Would you like to give someone a reason to smile? Does working in a dentistry specialty intrigue you? If so, you may be suited for a career in orthodontology.
According to the U.S. Bureau of Labor Statistics (BLS), orthodontology is the largest specialty area in the field of dentistry (www.bls.gov). Orthodontics focuses on diagnosing and correcting problems of the teeth and jaw. As an orthodontist, you could work with young and adult patients by straightening teeth or fixing overbites with braces, retainers and other dental appliances.
You might employ an orthodontic technician, who can help you by performing x-rays, creating molds and completing other simple tasks. Like most dental professionals, you might work as an orthodontist in your own private practice, though you could work in a group office with other dentists and dental specialists.
The BLS anticipated employment for all dentists would grow 16% over the 2008-2018 decade (www.bls.gov). The increasing population and the emerging technologies that allow for new and advanced procedures were predicted to fuel this growth. In 2010, the BLS reported that there were approximately 5,580 orthodontists in the U.S., and the average annual salary for these specialists was $200,290.
As in all specialty areas of dentistry, you'll need to begin your education at the undergraduate level. Dentistry programs include significant science-related coursework. Some schools offer pre-dentistry programs that take 2-4 years to complete. Other relevant options include biology, chemistry or a natural science major, each which typically meet prerequistite coursework requirements of dental schools.
You'll need to pass the Dental Admissions Test (DAT) to be admitted into an accredited 4-year dental program. In dental schools, you'll likely take courses in anatomy, physiology and biochemistry accompanied by hands-on clinical practice under the supervision of a licensed dentist. You can earn a Doctor of Dental Surgery or a Doctor of Dental Medicine. Once you've earned your degree, you'll need to obtain a state license by completing written and clinical testing requirements. All states offer licensing in general dentistry as well as orthodontics.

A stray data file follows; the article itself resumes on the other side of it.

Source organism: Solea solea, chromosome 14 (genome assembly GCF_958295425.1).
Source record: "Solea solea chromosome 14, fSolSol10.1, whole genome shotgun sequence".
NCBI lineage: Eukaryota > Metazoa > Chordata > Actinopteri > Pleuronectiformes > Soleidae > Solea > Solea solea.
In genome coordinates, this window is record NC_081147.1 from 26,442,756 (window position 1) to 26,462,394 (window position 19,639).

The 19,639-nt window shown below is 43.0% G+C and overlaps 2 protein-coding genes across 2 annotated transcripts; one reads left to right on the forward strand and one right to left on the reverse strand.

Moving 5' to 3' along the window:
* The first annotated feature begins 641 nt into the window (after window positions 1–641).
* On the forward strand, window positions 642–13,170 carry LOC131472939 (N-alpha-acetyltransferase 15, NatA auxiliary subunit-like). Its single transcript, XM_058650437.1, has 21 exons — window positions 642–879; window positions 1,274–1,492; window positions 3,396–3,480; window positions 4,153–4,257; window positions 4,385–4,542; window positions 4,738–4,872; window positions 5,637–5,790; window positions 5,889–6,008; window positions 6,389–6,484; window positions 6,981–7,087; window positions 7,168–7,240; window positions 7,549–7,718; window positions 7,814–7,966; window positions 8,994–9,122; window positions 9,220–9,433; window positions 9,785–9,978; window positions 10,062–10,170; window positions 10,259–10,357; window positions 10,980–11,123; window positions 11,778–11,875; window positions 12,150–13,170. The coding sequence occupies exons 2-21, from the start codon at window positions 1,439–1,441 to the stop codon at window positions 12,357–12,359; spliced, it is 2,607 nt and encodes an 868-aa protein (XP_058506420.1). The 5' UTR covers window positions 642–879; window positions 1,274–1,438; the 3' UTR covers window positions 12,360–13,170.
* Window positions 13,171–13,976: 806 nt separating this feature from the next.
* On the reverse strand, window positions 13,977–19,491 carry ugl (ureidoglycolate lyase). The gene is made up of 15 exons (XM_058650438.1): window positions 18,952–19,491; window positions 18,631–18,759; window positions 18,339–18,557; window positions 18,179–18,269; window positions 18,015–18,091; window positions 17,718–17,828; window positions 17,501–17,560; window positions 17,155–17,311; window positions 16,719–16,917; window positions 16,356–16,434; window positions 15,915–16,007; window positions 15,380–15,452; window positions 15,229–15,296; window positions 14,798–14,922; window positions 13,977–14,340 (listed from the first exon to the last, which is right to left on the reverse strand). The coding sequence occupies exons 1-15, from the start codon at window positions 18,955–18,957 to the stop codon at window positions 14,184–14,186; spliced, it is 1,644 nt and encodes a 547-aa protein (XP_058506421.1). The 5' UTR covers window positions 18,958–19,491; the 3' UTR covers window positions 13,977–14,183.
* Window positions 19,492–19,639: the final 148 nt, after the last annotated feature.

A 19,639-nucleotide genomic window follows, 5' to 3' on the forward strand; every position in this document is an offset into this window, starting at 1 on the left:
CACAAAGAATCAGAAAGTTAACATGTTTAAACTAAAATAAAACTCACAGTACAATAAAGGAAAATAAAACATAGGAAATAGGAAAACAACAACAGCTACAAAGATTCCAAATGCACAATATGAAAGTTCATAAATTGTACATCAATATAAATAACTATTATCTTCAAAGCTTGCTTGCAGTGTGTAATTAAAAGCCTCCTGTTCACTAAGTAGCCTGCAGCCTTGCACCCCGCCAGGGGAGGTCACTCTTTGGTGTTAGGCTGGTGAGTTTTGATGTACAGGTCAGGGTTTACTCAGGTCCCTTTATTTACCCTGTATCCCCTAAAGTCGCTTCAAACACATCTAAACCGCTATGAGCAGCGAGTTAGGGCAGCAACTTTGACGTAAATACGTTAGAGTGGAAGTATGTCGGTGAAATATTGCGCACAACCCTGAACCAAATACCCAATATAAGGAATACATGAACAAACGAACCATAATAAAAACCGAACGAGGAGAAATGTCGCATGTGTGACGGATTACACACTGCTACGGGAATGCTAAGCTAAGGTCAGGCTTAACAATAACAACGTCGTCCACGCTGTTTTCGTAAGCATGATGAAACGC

To specialize in orthodontology, you'll need to complete a postgraduate dental program leading to a specialty certificate or master's degree. As a student in an orthodontology program, you can learn to diagnose, treat and correct routine and intricate malocclusions. Your coursework might cover various dental topics, including radiographic cephalometry, orthodontic tooth movement, biomechanical principles, orthodontic techniques, surgical orthodontics and dentofacial orthopedics. Within your postdoctoral program, you could also need to prepare a patient-based research project. Master's degree programs in orthodontology generally last 36 months, and you could be awarded a master's degree in craniofacial biology as well as a certificate in orthodontics.
After you graduate, you could become board certified to prove your expertise in the field. The American Board of Orthodontics requires that you be s graduate of an accredited orthodontics program and pass comprehensive written and clinical examinations (www.americanboardortho.com). Recertification examinations can be taken within two years of your credential's expiration date and must include dental cases in specific procedures.